Little curly-haired Charlie and his mum come by every day. I can hear the boy’s shrilled voice before I see him. On the first few days, Charlie and his mum sung that song, ‘We’re going on a bear hunt’, loudly. He chatters a lot, does Charlie, always asking his mum something.

‘What do you think he’ll be dressed as today, Mum?’

‘Ah, we’ll have to wait and see.’

Daily, they stand behind the fence looking into the window, commenting on my attire. I raise a paw in a wave. I’m not sure I want Charlie and his mum, or anyone else for that matter, to see me today dressed as a fairy. How could Doris do this to me? So humiliating!

Charlie particularly loved the day I wore the black jersey with the silver fern.

‘Look, mum, he’s an All Black today. I want to be an All Black when I’m big.’ He air-kicked a ball right across the street.

I remember Henry wanting to be an All Black, too, when he was a little one. As a child, Henry loved kicking the football around the yard with his dad. Toby, the Labrador, would bound around excitedly, barking hoarsely. Scooping the ball into his arms, Henry ran the length of the backyard, dodging Toby and his father. Under the washing line, Henry dived to the ground and yelled, ‘Henry scores again!’ Watching from the sideline, I’d clap. His father would collapse on the ground beside him, laughing and tickling his son.

I bet Charlie won’t want to be a fairy when he’s big.

Toby, Henry and his dad Joe, often strolled to the beach. As a young one, Henry built sand-castles only to be trampled by Toby.

‘Oh, Toby, ‘ he’d yell, ‘You’ve smashed my castle,’ and the pair would roll around in the sand, Joe watching on, laughing.

With me tucked under his arm, the trio would trek to the far end of the beach and explore the rock-pools. One time, Henry, engrossed with the scurrying crabs, and star-fish sat me on a rock. His dad called, time to go home and I got left behind. Night crept on, I began to shiver. I’d never felt so alone. Those annoying crabs nibbled at my paws and poked their claws into my ears. I tried to bat them away but to no effect. A flash of light splashed across the rocks.

‘Here you are,’ Joe swooped me into his arms, giving my round belly a rub. ‘Henry’s missed you. He can’t go to sleep without you there.’ I felt so grateful to Joe that day. I dreaded the thought of becoming crab fodder.

When Henry was older, Joe taught the boy to surf. Toby rode the board with the boy. They’d spend hours riding the waves.

Charlie reminded me of Henry when he was little. Always talking, always wanting to know why.

‘Can we please go to the playground today, Mum,’ Charlie asks.

‘No, not today, dear.’

‘Why not?’

‘It’s the new rules, Charlie. No-one is allowed for fear the bug will spread.’

‘Well, that’s just stupid. Bugs live on the ground in the dirt and leaves or in the trees. And my teacher says bugs are good, that bugs don’t harm us, that we need bugs.’

‘This is a different bug, Charlie. This is a bug that makes people sick.’

‘Then can Sam come to play? Can you ask his mum.’

‘No, Sam’s not allowed to come over.’

‘Why? Is he sick?’

‘No, he’s not sick.’

‘Then how do you know he can’t come? Have you asked his mum?’

‘Everyone has to stay in their own bubble, stay in their own homes.’

‘I don’t get it, a house isn’t a bubble.’

‘Oh, Charlie. I’ve explained all this, and it won’t be forever.’

Endless questions, just like Henry, used to ask his mother. Like the time Doris went to the hospital.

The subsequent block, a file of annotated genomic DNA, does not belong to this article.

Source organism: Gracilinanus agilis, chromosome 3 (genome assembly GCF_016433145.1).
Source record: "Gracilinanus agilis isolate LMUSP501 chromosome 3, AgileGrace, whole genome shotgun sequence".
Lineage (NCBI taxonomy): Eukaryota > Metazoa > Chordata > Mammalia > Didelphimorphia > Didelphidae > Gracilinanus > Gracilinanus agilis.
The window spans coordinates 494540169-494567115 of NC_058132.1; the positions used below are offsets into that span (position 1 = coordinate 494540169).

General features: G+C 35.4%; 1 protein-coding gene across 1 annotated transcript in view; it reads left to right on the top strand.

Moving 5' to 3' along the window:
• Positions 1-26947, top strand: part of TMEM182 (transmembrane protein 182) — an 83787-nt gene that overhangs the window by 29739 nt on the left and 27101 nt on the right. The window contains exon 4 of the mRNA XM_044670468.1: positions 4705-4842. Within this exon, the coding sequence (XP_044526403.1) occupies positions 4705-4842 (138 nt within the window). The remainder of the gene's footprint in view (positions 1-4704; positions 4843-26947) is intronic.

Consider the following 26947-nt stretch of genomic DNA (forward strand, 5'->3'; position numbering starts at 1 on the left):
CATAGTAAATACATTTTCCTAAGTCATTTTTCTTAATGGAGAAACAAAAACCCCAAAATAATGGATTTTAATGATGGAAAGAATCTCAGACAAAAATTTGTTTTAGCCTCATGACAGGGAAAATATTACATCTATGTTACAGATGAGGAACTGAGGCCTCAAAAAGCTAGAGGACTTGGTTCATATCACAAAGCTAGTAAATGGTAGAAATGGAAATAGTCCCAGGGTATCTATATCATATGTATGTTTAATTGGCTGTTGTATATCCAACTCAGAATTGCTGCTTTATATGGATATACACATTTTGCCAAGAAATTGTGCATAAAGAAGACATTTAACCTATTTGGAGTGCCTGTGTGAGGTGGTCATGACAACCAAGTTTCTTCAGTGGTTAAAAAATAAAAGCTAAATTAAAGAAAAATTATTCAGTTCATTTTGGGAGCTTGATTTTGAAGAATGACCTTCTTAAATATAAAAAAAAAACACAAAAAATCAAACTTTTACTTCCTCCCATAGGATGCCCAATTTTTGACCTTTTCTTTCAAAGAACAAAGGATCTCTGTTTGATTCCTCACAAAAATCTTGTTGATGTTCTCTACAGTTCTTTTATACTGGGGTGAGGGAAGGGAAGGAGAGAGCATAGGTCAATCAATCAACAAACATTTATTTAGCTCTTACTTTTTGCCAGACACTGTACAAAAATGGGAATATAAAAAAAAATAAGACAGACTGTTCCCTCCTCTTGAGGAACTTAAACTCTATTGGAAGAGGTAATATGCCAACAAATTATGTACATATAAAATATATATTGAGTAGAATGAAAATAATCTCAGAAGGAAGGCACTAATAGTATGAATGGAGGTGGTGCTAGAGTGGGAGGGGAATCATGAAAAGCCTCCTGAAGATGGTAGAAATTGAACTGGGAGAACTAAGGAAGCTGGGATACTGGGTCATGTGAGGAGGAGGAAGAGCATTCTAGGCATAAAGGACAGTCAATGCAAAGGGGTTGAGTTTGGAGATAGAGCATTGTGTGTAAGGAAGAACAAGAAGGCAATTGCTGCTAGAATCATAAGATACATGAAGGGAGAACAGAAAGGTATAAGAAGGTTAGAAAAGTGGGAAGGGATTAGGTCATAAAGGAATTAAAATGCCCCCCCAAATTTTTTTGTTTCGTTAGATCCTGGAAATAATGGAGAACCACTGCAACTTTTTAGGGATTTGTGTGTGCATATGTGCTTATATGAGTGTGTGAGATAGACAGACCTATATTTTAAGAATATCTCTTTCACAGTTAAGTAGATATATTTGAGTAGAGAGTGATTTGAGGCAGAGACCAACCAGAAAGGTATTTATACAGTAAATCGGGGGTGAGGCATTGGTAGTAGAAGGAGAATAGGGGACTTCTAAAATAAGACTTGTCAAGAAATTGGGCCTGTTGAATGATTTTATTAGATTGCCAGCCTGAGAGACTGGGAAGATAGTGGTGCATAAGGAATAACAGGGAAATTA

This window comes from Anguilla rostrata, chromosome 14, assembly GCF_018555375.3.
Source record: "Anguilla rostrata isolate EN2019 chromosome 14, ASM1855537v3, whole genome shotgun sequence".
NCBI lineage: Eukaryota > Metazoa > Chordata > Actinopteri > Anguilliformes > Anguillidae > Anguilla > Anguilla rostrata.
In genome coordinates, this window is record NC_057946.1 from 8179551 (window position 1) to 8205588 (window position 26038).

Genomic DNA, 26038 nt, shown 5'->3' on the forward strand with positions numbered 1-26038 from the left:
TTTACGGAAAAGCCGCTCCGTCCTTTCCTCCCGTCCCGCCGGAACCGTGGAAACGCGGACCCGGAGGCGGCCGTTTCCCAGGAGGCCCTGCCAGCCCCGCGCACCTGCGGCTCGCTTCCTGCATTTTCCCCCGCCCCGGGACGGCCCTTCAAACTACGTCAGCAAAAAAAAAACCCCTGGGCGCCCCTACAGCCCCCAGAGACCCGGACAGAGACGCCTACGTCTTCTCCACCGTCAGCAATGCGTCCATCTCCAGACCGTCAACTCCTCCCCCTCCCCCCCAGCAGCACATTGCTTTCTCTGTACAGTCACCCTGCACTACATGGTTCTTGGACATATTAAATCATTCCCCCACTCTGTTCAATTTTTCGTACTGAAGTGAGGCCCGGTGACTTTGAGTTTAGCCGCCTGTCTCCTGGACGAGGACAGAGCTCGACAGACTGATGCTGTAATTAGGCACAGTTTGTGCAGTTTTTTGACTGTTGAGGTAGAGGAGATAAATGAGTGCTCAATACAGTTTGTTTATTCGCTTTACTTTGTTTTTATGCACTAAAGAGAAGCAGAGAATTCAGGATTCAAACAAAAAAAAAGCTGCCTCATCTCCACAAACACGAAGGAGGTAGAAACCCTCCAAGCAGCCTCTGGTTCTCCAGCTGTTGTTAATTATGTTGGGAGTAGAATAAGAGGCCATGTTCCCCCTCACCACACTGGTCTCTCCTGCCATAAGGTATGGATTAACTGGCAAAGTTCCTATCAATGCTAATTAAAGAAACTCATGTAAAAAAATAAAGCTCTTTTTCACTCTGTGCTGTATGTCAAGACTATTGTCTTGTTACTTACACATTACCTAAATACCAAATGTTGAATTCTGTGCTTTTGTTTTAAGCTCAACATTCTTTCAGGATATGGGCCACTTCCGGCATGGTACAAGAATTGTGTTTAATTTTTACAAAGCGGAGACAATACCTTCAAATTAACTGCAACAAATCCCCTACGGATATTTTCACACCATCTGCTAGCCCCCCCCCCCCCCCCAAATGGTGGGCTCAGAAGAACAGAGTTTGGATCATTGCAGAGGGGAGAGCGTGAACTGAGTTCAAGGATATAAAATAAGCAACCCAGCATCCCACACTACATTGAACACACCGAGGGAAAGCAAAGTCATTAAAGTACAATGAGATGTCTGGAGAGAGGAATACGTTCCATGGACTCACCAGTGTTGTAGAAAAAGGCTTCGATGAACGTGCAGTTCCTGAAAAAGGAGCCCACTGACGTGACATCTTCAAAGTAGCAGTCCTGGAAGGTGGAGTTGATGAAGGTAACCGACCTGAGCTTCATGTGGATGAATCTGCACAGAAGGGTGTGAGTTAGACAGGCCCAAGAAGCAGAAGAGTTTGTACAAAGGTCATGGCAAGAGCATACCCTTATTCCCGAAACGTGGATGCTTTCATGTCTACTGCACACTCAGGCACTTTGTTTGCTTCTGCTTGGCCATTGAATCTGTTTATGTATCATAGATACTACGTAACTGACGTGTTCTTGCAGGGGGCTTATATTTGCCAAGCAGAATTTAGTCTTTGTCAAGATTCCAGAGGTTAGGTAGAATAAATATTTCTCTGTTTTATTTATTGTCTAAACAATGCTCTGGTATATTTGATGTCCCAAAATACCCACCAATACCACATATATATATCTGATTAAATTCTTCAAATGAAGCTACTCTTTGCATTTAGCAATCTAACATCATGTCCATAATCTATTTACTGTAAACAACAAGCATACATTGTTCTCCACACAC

‘Will the baby be a boy, mum? I hope it’s a boy and not a girl. Girls are boring. I want a brother, not a sister.’

Doris laughed and rubbed her round stomach. ‘We’ll have to wait and see, and if the baby is a girl, I’m sure you’ll love her as much as your dad and I will.’

‘C’mon, love, we’ve got to go,’ said Joe. ‘Now you be good for Alice, Henry.’ Alice, the girl from next door, spent the night with Henry and me.

On leaving Henry’s room, Joe, his beefy arm around his wife’s shoulder whispered in her ear, ‘It’ll be fine love, this time it’ll be fine. You’ve carried this one to full-term.’

Doris returned from the hospital the next day without either a sister or brother for Henry.

‘But where’s the baby?’ Henry demanded, clutching me. ‘Did you forget to bring it home?’

Doris, her face blotched with tears, shook her head. Stumbling from Henry’s room, she entered her own bedroom, lay on her bed and wept.

‘The baby died, Henry. Your little sister died.’ Joe held his son tight. I felt a bit squished between the two of them, and I felt the heaving of Joe’s chest.

‘But why did she die? Baby’s aren’t meant to die. Is it ‘cos I said I didn’t want a sister? I didn’t mean it.’

‘No, that’s not the reason.’ Joe straightened, swept his hand across his face, and holding his son at arm’s length, told him, ‘You have to be a brave boy, Henry. A very courageous boy. Your mum is really sad, and right now, she needs all the love you can give her. Can you do that?’ Henry nodded.

That night, with me in his arms, Henry crept into his parent’s room. He peered into the bassinet at the end of their bed and pulled back the blanket. No baby.

Returning to his own bed, Henry, his tears soaking my fur, fell asleep.

This house, once full of noise – Henry’s incessant questions, Joe’s barking laugh and Doris’s whistling – remained silent. The bassinet disappeared.

After the loss of his sister, Henry and his dad, Joe, a builder by trade, spent hours together. One summer, they built a tree hut in the old oak tree in the corner of the garden. A wooden ladder, attached to the broad trunk of the oak tree, led to the lower-platform. Joe attached battens for the walls of the hut, leaving an opening for the door and a shutter-window on the other side. Sheets of left-over tin from the new back fence formed the roof. A rope ladder dangled beside the door leading to a higher, narrower platform.